From PolicyMic.com:


In Griswold, the Supreme Court concluded that while there was no explicit mention of privacy in the Constitution, the privacy rights implied in the Bill of Rights and subsequent amendments demonstrated that the Founders intended a general right to privacy to be recognized and respected by the state. For example, the Court reasoned that the First Amendment protected the privacy of personal faith, the Fourth Amendment protected the privacy of one’s person and belongings, and so on and so forth.

The Roe v Wade decision was based on Griswold. Justices extended a woman’s right to privacy on contraception to cover abortion. 

Basically, the ruling, crudely stated, is that abortion, for the most part, is filed under Beeswax, None of Yours. 

In 1982, the court ruled on Planned Parenthood v Casey. This case centered around Pennsylvania laws that put up barriers to abortion care, including requiring doctors to inform women of the health risks of abortion, requiring women to wait 24 hours, requiring wives to tell their husbands, etc. 

The court struck this law down. Again from PolicyMic.com:

The final opinion in Planned Parenthood v. Casey struck down Pennsylvania’s law as unconstitutional by a 5-4 margin. The plurality opinion in Casey, authored jointly by Justices O’Connor, Kennedy, and Souter, stated that the Court was re-affirming “the essential holding” ofRoe that “if the right of privacy means anything, it is the right of the individual, married or single, to be free from unwarranted government intrusion into matters so fundamentally affecting a person as the decision whether to bear or beget a child.”

Read that last bit again, won’t you?

Intrustion into matters so fundamentally affecting a person as the deciision to bear to beget a child.

SB 206 in the state of Wisconsin is a legal and very literal intrusion into this matter. Not only does it intrude on a woman’s decision about childbearing (while utterly pushing aside the opinion of the medical community), it intrudes on her body, her spirit, and her soul. 

And finally there is the argument- is this little procedure so bad? 

Yes. I’ve had one.

When I was fourteen, like many fourteen year old girls, I did not have regular periods. The difference between me and other girls was that I had a mentally ill mother who had a history of shopping her children around to doctors, inflating insignificant health “issues” into crises because it fed her borderline personality’s need for drama.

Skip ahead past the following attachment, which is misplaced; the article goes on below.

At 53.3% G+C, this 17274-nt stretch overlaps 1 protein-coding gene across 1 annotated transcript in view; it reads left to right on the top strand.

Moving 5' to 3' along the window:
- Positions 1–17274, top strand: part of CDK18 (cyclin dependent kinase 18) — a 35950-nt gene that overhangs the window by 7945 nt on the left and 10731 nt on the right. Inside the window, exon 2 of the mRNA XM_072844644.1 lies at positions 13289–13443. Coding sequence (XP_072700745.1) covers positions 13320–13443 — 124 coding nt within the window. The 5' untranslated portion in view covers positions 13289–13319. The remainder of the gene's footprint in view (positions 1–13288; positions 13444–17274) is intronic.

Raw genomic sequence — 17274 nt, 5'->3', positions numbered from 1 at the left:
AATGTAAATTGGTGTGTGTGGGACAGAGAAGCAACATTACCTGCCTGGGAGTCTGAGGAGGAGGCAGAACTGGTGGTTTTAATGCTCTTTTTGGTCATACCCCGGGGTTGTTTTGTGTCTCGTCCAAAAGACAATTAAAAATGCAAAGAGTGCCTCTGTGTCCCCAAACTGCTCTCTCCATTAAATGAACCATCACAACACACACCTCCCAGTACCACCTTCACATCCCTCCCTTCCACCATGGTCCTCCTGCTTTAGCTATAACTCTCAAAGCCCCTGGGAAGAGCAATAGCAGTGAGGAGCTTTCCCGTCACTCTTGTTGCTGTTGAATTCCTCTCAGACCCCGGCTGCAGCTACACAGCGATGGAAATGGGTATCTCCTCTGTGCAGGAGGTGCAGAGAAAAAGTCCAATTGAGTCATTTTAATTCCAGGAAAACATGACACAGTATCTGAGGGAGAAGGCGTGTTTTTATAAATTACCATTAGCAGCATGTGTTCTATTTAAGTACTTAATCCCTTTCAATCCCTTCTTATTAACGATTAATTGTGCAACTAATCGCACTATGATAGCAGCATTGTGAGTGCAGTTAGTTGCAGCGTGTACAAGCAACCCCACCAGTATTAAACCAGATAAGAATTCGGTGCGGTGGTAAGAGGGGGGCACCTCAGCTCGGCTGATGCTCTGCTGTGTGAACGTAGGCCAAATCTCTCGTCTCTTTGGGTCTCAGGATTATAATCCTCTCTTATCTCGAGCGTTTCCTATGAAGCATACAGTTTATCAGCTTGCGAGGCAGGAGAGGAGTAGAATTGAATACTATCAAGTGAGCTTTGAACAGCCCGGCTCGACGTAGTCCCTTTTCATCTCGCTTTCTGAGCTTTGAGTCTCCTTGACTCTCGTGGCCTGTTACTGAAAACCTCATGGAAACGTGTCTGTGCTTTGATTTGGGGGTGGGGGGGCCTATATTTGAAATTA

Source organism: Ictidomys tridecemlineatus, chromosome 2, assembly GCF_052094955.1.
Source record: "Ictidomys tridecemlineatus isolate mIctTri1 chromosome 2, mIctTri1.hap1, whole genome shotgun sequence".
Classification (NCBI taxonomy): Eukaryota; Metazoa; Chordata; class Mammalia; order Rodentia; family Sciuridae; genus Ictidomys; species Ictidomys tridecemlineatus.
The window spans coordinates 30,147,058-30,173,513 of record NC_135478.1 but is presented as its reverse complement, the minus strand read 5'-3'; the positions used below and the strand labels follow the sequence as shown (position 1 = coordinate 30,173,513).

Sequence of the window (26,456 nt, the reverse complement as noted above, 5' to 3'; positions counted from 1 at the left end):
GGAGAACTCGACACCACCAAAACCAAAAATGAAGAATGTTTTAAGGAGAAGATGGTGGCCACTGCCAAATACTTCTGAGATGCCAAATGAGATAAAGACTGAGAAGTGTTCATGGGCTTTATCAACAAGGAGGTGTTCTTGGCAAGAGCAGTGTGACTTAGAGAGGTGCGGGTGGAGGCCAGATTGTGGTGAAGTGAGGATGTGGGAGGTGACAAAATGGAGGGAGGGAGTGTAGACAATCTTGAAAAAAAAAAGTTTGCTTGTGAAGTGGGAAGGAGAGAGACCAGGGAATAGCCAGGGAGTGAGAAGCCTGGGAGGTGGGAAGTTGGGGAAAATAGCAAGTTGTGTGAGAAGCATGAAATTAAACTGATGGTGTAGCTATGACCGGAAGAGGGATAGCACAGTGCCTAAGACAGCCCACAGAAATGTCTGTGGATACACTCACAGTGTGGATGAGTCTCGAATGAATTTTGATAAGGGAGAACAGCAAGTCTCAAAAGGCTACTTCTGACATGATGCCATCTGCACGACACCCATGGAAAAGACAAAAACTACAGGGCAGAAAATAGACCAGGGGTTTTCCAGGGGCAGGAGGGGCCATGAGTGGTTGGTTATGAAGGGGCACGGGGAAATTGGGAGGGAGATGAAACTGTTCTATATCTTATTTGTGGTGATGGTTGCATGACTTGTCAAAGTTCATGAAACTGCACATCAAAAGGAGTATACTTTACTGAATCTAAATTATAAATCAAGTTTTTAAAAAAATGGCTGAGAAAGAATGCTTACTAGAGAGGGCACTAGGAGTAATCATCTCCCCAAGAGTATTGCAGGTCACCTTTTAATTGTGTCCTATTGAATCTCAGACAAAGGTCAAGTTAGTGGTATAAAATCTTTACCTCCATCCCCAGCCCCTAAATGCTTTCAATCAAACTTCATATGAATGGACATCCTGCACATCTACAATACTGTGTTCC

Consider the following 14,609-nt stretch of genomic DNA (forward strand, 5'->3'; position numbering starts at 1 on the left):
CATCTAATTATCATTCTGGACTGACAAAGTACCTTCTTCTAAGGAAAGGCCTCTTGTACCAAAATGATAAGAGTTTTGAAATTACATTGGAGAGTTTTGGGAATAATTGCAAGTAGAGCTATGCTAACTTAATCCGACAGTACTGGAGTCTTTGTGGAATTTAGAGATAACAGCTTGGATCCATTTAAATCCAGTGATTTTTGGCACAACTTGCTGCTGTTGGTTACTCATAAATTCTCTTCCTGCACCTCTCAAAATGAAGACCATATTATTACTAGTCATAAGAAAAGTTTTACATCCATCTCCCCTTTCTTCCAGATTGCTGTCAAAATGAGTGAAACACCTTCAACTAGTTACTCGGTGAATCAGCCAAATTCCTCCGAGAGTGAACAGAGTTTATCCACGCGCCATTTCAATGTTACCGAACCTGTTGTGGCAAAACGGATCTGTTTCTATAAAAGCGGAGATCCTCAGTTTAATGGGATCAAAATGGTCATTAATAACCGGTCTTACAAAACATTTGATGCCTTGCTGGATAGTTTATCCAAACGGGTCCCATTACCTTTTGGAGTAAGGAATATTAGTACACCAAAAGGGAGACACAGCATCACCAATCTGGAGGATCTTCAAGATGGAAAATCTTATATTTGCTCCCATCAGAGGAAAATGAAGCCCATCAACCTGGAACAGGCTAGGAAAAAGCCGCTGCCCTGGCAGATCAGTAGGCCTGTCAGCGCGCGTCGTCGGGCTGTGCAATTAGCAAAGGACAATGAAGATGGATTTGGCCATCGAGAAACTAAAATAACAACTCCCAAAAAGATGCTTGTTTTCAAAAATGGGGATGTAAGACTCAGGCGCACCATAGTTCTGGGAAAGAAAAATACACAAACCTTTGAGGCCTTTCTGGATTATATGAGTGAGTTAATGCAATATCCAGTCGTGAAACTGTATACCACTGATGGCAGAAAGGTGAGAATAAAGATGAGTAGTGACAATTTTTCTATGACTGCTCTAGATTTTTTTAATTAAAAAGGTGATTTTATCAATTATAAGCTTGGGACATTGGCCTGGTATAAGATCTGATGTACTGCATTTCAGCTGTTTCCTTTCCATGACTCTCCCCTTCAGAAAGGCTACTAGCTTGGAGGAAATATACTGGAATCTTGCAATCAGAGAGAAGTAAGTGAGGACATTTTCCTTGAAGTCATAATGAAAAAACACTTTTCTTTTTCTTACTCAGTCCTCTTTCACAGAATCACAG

That year, I saw a series of perhaps four or five doctors. Who can remember. It stopped when my mother found one, a nurse practitioner in an OBGYN office, who was naive or crazy or money-hungry enough to go along with my mother’s “concerns.” 

I was given a papsmear that I didn’t want, while I cried and asked them to stop. Then, when that turned up nothing but the fact that I was a normal pre-teen girl whose body just hadn’t gotten to regular periods just yet, I was scheduled for a transvaginal ultrasound. “Just to leave no stone unturned,” they said.

I didn’t cry for that one because I knew it would do no good. I went numb inside and stared at the ceiling. My mother chit chatted with the technician. I breathed as little as I could and pretended to be dead.

It was one of the most painful, humiliating, long experiences of my life. It as a very, very big deal.

Like the transvaginal ultrasounds Wisconsin Republicans are now passing into law, it was not medically necessary  And all it did was remind me that we live in a culture that refuses to hear women.

Governor Walker, this is terrible legislation.

thoughts on last night’s twitter feed

i happened to be on when the twitterverse exploded with updates on the MIT shooting, dovetailing into the Watertown shootout. it was a flood of people who happened to be on the scene, civilians and journalists tailing the police, people listening to the police scanner (estimated at 80,000 listeners at one point) and people re-tweeting all of the above. wild speculations interwoven with actual facts. amidst the details was an emerging debate along these lines: